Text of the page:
The method of introducing a composition of the invention into the blood for extracorporeal treatment is analogous to the technique used in hemodialysis wherey blood is withdrawn from the patient, admixed with a composition and passed back to the patient. The blood, of course, may also be treated batch by batch as necessary prior to transfusion. For storage, the blood is admixed with the composition in the collection vessel and transferred to appropriate storage containers using sterile techniques and storage conditions employed in the art.

METHODS OF TESTING

1. 2,3-Diphosphoglycerate Phosphatase Assay

The activity of 2,3-DPG phosphatase was determined radiochemically using a method based on Rose et al., (J. Biol. Chem. 245, 3232-3241, 1970). In this method the activity of the phosphatase is measured by determining the release of inorganic phosphate from the substrate, 2,3-DPG. The test compounds were dissolved in dimethyl sulfoxide at 100 times the final concentration used and then added to the reaction mixture at the beginning of the assay period. In the control experiments equivalent concentration of dimethyl sulfoxide was used.

14 μg of 2,3-DPG phosphatase was incubated in 0.2 ml of N-tris-[Hydroxy-methyl]methyl-2-aminoethane-sulfonic acid [TES], at pH 7.5, containing 110 μM 32 p-labeled 2,3-DPG (having a specific activity of 70 to 200 μCi/μmol), 5 μM phosphoglycolate and 5 μM mercaptoethanol at 37° C. for 20 minutes in the presence and absence of the test compound. at the end of incubation the reaction was stopped by the addition of 0.1 ml of 15% w/v trichloroacetic acid and the sample was centrifuged (Eppendorf microfuge, Model 5413) in order to remove protein preciptitates. Then 0.2 ml of the supernatant was withdrawn and mixed with 0.1 ml of 8 M sulfuric acid, 0.1 ml of 5% w/v ammonium molybdate and 0.6 ml of water. The mixture then was extracted with 2 ml of isobutanol/benzene (1:1,v/v) and then centrifuged to effect separation of the phases. 1 ml of the organic phase containing the extracted 32 p-phosphate was counted in a scintillation counter (Beckman, Model LS 8,000) using a program for 32 p radioactivity. The activity of the enzyme was expressed as number of mole phosphate released per minute.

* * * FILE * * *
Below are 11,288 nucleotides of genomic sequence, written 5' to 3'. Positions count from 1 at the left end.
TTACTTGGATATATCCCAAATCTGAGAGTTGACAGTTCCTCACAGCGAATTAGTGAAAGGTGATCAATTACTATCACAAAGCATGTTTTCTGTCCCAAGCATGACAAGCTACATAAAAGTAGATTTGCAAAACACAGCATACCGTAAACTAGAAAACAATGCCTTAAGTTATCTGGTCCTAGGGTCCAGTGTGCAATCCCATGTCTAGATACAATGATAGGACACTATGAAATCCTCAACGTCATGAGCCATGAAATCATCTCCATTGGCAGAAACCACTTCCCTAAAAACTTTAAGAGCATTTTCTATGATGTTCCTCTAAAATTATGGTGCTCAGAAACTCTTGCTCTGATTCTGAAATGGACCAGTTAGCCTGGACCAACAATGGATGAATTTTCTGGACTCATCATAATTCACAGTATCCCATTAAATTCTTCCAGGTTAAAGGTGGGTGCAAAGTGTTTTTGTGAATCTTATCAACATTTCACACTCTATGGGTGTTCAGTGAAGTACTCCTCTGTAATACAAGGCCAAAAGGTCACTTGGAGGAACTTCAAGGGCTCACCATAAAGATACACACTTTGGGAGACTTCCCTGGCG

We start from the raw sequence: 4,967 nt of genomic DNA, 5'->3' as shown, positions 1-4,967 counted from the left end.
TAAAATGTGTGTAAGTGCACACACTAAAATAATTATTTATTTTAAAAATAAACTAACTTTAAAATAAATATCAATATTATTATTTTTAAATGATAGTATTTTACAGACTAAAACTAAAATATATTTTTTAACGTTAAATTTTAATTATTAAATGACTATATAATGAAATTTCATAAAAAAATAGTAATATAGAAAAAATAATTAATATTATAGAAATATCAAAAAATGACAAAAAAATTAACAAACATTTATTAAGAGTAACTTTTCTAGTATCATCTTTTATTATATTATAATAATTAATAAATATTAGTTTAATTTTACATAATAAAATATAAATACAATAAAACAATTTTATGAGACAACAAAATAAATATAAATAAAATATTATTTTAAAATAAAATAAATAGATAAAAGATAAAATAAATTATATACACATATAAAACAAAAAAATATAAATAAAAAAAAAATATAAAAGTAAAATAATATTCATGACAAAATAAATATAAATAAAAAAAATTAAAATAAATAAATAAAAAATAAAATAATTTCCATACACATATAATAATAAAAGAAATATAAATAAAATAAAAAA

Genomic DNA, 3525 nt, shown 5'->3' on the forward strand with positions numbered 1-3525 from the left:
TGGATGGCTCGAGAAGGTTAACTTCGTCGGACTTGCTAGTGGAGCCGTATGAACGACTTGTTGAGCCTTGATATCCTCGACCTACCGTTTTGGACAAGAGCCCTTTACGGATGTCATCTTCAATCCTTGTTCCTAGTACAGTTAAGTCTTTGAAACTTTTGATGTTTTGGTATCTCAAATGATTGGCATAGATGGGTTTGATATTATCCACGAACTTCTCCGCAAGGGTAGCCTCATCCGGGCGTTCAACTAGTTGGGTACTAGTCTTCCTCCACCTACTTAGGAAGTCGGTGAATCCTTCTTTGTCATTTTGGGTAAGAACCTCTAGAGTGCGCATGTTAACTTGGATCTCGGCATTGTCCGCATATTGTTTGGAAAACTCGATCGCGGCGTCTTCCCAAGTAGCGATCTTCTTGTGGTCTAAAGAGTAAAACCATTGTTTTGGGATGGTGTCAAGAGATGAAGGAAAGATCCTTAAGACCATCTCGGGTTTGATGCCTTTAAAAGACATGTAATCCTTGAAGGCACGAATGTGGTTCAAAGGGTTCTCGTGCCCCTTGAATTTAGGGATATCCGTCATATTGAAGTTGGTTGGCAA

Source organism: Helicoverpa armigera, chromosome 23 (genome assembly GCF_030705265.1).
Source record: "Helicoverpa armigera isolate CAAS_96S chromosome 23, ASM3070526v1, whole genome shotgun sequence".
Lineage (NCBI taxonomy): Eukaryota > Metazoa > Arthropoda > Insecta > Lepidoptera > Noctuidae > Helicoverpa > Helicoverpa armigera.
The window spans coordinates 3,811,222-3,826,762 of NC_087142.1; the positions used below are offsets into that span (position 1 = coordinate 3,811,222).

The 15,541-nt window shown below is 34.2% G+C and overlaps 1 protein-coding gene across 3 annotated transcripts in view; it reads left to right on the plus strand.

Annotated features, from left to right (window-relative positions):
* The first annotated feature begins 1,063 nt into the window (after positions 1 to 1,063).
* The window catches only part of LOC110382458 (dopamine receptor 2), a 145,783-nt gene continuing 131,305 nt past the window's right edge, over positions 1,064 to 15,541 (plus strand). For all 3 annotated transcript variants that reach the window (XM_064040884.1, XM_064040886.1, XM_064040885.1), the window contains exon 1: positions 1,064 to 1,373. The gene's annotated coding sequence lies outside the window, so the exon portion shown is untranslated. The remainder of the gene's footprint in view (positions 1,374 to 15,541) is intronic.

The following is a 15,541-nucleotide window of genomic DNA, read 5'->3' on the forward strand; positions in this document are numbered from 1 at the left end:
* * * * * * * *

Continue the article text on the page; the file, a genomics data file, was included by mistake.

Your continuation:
2. Determination of 2,3-Diphosphoglyceric Acid Content in Human Red Blood Cells

Blood samples from healthy subjects were collected in heparnized tubes and were centrifuged for 10 minutes at 400 xg. The plasma and buffy layer containing while cells and platelets was removed. The red blood cells were washed three times in Krebs Ringer Bicarbonate buffer supplemented with 2.5 mg/ml bovine serum albumin. The washed cells were suspended in the same buffer in a ratio of 1 cell to 4 buffer v/v. The cell suspension was incubated in siliconized glass beakers in the absence and presence of the test compound at 37° C. in air, supplemented with 5% v/v carbon dioxide. After incubation, 1 ml of the blood sample was mixed with 1 ml of 12% w/v trichloroacetic acid. The mixture was left at 4° C. for 10 minutes and then was clarified by centrifugation. The 2,3-DPG content in the supernatant was quantified using a Sigma assay kit based on the method described by Lowry et al, J. Biol. Chem. 239, 18, 1964.